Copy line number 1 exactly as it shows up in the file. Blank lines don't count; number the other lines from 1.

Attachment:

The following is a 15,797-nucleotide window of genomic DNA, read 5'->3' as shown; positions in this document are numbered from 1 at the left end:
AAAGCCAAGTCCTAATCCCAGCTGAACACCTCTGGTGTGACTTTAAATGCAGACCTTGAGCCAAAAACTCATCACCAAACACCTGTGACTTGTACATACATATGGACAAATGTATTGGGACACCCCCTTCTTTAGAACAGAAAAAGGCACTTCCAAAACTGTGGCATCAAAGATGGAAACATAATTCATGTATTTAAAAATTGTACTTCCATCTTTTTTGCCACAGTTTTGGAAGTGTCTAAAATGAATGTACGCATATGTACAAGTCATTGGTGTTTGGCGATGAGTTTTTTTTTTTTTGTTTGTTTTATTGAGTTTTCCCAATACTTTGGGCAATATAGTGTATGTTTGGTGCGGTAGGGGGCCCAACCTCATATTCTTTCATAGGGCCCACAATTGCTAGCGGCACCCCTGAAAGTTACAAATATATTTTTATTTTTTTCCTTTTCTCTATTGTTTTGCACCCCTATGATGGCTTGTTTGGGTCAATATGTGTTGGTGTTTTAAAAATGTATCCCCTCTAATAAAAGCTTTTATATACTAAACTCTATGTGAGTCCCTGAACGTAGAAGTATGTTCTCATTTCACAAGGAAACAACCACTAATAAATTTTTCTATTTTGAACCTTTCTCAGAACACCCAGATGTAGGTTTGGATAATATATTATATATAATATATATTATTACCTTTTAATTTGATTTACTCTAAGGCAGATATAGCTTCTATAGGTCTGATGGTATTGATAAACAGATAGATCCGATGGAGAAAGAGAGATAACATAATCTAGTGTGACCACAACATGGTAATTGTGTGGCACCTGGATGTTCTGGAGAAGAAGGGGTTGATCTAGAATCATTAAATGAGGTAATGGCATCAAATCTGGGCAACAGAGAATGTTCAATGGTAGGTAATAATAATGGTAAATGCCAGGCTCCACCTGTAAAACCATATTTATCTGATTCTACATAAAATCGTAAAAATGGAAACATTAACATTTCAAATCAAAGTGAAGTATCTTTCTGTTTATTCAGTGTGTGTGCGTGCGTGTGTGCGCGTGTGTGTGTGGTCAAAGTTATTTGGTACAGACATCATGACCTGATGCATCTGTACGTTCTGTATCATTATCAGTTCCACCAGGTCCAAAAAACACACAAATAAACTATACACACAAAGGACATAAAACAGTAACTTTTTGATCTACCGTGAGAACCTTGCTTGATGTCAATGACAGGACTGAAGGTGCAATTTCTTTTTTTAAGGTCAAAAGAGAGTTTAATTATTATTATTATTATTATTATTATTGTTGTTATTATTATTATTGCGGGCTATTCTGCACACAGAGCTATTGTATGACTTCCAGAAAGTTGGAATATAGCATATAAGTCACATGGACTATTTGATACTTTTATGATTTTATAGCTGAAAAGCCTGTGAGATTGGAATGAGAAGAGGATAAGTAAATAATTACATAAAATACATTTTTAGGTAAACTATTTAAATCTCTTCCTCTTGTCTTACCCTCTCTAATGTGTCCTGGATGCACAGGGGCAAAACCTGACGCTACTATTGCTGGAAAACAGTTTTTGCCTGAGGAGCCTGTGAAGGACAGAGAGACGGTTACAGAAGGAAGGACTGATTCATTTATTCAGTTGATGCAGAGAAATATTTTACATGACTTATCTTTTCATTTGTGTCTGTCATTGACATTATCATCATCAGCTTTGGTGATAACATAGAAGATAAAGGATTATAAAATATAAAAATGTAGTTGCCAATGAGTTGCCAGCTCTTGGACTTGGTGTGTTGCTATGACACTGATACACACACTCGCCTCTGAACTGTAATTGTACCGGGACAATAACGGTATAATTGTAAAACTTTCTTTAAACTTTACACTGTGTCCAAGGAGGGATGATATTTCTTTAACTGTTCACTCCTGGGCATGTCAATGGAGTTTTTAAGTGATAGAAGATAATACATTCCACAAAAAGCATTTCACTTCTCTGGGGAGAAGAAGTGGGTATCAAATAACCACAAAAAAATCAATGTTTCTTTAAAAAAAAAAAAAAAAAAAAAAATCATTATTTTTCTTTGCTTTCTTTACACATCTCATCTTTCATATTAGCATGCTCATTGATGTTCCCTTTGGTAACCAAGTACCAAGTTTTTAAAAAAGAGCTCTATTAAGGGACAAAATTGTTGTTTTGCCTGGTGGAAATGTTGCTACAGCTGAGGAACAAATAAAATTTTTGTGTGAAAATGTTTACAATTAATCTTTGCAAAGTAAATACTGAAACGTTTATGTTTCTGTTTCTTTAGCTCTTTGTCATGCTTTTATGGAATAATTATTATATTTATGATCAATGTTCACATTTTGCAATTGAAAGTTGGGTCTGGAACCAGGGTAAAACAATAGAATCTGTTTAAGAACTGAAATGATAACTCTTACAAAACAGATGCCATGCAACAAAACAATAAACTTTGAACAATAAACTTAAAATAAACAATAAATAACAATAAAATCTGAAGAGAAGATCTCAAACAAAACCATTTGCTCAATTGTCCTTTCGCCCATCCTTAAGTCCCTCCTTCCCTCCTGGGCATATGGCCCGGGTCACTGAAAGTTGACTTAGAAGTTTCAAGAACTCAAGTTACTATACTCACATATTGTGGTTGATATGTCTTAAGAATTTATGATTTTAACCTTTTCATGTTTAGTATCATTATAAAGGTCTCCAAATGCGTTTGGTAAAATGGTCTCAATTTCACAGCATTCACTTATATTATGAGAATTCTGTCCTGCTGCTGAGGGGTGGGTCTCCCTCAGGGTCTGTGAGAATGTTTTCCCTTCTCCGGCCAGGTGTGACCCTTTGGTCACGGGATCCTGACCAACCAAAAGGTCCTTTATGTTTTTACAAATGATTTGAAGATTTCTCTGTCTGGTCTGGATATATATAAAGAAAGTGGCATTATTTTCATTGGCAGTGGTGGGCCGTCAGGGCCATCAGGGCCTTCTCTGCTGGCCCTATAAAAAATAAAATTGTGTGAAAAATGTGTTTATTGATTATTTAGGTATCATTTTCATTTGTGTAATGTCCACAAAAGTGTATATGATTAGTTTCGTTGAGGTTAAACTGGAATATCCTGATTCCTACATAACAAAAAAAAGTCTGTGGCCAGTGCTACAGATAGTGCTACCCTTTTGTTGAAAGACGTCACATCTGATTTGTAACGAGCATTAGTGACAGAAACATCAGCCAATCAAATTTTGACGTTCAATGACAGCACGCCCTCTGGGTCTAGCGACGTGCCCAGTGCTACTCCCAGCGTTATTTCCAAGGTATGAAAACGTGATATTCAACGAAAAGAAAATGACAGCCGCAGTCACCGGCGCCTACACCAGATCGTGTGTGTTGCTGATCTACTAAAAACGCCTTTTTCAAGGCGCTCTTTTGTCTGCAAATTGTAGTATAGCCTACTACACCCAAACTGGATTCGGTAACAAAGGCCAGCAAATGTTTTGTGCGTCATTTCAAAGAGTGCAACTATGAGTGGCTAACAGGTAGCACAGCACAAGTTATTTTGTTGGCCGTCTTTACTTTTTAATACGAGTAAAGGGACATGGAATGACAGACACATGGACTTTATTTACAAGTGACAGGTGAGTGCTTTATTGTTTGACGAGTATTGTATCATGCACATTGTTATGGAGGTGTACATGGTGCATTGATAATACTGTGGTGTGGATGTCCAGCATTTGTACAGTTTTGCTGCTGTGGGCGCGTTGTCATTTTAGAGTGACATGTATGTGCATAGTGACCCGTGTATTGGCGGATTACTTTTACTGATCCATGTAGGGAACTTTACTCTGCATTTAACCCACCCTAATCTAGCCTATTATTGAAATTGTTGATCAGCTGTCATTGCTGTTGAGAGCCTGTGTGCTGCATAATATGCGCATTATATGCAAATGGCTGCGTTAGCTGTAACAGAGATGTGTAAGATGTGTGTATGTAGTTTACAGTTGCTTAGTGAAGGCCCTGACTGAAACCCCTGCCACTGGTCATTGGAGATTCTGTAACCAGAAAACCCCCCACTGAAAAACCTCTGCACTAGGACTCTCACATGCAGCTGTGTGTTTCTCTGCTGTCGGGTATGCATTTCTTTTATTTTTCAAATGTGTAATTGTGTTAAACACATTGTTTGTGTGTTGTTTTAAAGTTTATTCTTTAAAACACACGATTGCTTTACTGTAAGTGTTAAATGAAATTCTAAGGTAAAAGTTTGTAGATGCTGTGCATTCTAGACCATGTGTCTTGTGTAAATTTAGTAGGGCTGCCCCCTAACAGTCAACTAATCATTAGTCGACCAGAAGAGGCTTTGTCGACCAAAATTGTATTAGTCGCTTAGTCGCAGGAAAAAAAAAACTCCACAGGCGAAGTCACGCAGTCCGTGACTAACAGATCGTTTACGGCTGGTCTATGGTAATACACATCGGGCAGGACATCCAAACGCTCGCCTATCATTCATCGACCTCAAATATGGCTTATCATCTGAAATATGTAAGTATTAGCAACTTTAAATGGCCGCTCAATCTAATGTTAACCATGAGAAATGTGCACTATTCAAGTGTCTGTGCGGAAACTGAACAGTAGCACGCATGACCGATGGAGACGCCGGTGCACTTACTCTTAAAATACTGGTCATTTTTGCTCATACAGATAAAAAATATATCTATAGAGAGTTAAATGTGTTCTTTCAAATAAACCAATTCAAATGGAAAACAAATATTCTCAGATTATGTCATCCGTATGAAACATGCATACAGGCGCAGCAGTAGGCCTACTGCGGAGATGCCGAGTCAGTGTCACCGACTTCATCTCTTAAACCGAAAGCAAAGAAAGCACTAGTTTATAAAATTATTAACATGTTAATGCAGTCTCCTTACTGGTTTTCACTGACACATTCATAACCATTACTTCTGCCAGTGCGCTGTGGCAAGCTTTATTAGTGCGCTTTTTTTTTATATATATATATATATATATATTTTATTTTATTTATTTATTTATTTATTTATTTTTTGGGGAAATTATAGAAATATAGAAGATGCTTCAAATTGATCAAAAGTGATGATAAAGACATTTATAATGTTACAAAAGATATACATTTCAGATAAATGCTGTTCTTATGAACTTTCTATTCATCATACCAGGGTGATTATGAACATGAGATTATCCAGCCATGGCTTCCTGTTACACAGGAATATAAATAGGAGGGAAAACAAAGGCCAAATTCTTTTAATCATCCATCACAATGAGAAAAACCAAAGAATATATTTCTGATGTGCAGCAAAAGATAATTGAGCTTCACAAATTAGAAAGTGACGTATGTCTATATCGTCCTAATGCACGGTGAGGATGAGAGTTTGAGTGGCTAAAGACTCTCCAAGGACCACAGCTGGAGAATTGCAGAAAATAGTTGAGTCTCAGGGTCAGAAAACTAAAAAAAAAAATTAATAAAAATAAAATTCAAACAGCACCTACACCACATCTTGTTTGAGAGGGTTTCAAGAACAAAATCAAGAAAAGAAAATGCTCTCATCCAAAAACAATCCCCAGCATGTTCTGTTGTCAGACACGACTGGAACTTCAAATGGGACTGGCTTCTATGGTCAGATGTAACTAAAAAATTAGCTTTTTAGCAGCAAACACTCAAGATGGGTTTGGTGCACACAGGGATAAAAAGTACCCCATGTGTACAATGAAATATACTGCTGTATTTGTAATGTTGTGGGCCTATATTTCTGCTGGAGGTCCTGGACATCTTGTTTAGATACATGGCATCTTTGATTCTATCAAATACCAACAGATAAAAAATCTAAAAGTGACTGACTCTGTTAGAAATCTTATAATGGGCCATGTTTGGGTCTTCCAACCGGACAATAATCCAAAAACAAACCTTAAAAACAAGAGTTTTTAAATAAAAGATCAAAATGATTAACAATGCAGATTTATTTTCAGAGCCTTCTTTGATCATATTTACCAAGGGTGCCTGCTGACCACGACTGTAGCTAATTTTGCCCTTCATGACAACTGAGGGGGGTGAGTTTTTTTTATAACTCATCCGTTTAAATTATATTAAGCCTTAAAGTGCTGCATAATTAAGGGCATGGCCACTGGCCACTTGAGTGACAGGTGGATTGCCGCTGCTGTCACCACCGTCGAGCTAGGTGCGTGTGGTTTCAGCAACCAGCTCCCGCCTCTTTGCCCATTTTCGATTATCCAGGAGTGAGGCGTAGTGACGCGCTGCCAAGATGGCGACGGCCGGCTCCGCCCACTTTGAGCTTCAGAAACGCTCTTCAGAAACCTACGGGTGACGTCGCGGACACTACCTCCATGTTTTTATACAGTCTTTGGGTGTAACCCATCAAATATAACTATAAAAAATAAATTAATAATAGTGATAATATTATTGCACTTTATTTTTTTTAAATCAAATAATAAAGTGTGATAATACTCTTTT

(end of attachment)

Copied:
The following is a 15,797-nucleotide window of genomic DNA, read 5'->3' as shown; positions in this document are numbered from 1 at the left end: